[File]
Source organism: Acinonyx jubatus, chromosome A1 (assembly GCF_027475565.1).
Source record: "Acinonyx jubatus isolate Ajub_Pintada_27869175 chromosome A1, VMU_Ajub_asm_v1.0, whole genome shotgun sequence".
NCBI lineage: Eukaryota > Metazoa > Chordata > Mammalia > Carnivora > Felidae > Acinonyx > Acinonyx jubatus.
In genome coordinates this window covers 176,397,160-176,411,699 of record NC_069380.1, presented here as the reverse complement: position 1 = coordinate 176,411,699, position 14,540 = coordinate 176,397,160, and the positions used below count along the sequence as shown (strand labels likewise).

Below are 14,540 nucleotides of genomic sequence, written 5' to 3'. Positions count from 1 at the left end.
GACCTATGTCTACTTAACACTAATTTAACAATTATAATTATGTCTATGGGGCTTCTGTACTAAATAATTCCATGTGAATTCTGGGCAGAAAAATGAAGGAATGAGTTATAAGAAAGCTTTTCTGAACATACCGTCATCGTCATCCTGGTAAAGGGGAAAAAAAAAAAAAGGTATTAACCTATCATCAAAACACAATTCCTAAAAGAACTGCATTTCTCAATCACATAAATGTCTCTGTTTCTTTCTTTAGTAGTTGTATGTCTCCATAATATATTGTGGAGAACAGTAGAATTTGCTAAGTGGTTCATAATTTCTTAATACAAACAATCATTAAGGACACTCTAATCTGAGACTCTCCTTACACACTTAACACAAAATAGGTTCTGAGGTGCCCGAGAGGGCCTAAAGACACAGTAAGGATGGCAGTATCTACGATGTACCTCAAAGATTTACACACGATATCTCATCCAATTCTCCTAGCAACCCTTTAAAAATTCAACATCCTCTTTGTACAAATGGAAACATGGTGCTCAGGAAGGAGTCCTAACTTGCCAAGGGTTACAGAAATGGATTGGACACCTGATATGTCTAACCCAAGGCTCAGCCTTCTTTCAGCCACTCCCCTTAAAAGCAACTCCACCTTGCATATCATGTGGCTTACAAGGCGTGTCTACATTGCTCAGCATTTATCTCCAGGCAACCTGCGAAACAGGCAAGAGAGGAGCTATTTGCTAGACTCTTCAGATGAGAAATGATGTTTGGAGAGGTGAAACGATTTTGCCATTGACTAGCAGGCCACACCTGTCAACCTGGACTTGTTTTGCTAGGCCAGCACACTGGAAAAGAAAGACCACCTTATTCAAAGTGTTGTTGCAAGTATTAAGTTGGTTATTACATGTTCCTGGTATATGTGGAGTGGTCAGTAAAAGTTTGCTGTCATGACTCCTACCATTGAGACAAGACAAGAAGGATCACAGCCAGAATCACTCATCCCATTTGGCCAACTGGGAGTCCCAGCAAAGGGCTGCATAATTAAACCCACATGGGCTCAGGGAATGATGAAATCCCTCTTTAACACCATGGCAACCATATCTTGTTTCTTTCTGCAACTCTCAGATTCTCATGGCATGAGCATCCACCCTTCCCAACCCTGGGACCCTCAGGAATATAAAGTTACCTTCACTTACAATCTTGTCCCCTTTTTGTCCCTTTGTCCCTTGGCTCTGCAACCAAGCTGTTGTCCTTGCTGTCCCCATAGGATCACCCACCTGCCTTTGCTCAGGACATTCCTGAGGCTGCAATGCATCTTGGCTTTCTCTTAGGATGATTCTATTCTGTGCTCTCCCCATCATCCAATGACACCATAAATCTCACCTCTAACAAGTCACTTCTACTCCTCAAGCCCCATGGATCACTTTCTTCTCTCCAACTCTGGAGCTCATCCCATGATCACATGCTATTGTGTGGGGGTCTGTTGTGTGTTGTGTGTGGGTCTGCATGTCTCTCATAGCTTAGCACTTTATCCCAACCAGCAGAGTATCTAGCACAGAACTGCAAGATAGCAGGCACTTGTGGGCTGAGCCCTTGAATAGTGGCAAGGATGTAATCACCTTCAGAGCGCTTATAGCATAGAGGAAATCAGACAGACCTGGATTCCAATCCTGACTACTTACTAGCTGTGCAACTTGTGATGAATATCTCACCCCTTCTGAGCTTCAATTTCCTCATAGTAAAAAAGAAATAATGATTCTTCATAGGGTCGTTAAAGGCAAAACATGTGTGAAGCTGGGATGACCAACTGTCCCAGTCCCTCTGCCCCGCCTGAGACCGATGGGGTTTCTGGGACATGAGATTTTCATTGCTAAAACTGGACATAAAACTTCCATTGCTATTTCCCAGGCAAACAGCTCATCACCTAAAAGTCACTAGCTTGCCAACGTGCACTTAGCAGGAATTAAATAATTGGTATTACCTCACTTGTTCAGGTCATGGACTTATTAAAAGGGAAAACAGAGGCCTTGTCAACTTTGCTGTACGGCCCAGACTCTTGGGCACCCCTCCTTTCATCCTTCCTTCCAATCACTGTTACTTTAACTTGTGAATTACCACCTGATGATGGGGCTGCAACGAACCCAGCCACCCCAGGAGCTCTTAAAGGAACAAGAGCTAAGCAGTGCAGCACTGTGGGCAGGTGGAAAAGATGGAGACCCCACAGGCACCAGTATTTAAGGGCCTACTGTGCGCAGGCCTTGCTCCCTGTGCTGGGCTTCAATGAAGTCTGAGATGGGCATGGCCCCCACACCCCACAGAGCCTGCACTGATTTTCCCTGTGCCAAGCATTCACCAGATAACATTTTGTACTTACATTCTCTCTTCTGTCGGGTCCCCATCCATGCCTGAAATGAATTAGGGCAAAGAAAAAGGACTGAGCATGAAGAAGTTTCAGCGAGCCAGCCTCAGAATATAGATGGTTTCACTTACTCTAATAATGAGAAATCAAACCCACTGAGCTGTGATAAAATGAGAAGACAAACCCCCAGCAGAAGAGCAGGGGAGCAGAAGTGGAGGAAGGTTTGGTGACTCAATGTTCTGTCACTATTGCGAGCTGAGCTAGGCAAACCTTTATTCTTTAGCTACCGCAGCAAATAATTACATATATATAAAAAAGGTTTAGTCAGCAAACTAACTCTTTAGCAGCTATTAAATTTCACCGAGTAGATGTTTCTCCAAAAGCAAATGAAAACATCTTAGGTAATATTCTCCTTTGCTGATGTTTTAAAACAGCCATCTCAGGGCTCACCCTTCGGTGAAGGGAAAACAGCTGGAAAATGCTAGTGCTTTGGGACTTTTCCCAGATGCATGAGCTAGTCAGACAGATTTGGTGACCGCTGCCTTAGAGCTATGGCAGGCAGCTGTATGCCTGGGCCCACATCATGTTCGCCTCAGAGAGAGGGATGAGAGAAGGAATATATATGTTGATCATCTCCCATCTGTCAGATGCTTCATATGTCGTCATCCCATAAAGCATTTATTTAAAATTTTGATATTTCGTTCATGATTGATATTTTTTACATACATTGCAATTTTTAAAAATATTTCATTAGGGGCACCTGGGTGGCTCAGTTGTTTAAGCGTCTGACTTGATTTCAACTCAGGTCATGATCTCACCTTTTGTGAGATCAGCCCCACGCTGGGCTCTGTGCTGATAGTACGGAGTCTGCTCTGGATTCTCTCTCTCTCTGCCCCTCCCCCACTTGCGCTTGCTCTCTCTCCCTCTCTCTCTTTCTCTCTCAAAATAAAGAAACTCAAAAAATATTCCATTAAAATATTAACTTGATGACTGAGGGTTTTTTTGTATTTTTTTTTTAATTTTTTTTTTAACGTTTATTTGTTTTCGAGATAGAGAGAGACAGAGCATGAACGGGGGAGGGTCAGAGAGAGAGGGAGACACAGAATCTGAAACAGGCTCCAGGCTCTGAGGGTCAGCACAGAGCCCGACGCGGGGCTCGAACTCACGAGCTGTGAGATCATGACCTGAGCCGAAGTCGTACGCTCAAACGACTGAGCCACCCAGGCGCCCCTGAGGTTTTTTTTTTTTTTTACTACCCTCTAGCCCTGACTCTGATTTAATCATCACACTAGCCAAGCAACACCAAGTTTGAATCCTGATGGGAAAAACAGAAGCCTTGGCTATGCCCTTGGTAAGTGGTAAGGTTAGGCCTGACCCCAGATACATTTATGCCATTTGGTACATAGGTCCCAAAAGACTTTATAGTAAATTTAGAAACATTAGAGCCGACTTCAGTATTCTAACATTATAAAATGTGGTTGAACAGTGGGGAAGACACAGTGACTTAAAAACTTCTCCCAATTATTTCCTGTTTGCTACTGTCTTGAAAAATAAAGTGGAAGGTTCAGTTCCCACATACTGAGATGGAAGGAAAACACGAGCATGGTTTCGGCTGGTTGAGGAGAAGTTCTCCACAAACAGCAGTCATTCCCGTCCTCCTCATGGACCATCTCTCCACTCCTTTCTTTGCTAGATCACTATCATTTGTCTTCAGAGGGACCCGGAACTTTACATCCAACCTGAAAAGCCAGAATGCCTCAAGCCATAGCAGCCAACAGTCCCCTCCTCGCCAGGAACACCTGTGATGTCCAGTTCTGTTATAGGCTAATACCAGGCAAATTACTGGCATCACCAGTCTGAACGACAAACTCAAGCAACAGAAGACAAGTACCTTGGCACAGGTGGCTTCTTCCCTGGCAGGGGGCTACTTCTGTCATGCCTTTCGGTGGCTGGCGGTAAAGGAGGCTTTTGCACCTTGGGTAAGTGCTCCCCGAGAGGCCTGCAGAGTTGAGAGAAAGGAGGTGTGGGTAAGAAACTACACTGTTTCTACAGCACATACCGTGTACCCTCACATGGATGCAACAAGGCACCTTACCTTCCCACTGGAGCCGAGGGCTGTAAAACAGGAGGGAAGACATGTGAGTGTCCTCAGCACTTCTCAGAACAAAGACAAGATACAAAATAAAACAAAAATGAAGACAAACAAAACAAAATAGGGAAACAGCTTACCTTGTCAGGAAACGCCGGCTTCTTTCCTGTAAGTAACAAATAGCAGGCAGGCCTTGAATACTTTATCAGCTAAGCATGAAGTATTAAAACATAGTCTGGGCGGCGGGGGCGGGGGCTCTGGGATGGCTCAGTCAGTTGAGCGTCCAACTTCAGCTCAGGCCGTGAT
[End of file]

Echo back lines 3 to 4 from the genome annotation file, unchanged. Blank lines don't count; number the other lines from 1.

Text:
NCBI lineage: Eukaryota > Metazoa > Chordata > Mammalia > Carnivora > Felidae > Acinonyx > Acinonyx jubatus.
In genome coordinates this window covers 176,397,160-176,411,699 of record NC_069380.1, presented here as the reverse complement: position 1 = coordinate 176,411,699, position 14,540 = coordinate 176,397,160, and the positions used below count along the sequence as shown (strand labels likewise).